USA/Canada
Australia
The Philippines
Czech Republic
France
England
Russia
Japan
China
South Korea
Jordan
Lebanon
Ecuador
Germany

Germany, unfortunately, has the rudest and worst travelers that I have witnessed while traveling the world, not just on this voyage but in all of my previous travel. For me I just ask “Why?” and maybe this is something I can explore as I build a career on tourism.

I would now like to talk about my experience in Singapore. On my last voyage I was there for twelve hours, this time around I got a whopping two days! Woo!
Again, on my first day in the country I had a field lab to explore leadership in Singapore. I would really encourage you to read on the SAS Blog about out time there, a famous author joined us on the trip and wrote a great review of everything we did. You can also see a couple pictures of me! Here is the link:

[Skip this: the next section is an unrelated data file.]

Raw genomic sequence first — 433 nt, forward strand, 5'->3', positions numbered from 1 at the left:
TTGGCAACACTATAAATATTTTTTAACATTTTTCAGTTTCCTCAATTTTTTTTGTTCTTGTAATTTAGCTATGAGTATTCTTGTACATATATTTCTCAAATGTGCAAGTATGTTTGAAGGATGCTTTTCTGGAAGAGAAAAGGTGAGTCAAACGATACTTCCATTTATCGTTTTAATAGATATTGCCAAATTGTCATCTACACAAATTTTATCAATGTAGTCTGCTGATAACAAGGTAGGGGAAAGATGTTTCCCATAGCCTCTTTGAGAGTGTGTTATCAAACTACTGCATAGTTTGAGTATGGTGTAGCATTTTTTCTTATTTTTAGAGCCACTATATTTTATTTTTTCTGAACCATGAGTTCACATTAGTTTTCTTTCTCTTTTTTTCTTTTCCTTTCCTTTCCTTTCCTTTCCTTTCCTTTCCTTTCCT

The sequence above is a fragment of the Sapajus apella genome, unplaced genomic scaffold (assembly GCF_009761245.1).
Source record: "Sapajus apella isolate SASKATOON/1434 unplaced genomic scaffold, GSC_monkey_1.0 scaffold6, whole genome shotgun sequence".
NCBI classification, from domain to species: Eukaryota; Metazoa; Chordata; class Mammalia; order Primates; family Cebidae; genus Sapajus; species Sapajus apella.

http://www.semesteratsea.org/2013/02/28/field-lab-exploring-business-and-leadership-in-singapore/

Singapore is a very expensive country and the cost of living is outrageous. I found out that the Prime Minister makes $3.4 million a year and if you don’t know, President Barack Obama and all before and after him can only make $400 thousand a year. It is crazy to me that the most powerful country in the world and its leaders make less than a tiny island in Asia. Because everything is so expensive I didn’t do much in Singapore, mainly walked the streets, drank some beer, and ate lots of seafood. I wish there was more to talk about, but alas I really don’t know what to tell you about my time there. I had a great two days and got to catch up with my family and girlfriend, but other than that I could only look forward to our next country, Myanmar-a new one for me on this voyage.

I would like to leave you with this quote about travel by Samuel Johnson, “The use of traveling is to regulate imagination by reality, and instead of thinking how things may be, to see them as they are.”

Love!
-Mike

Posted by MVVincent 04:40 Archived in Vietnam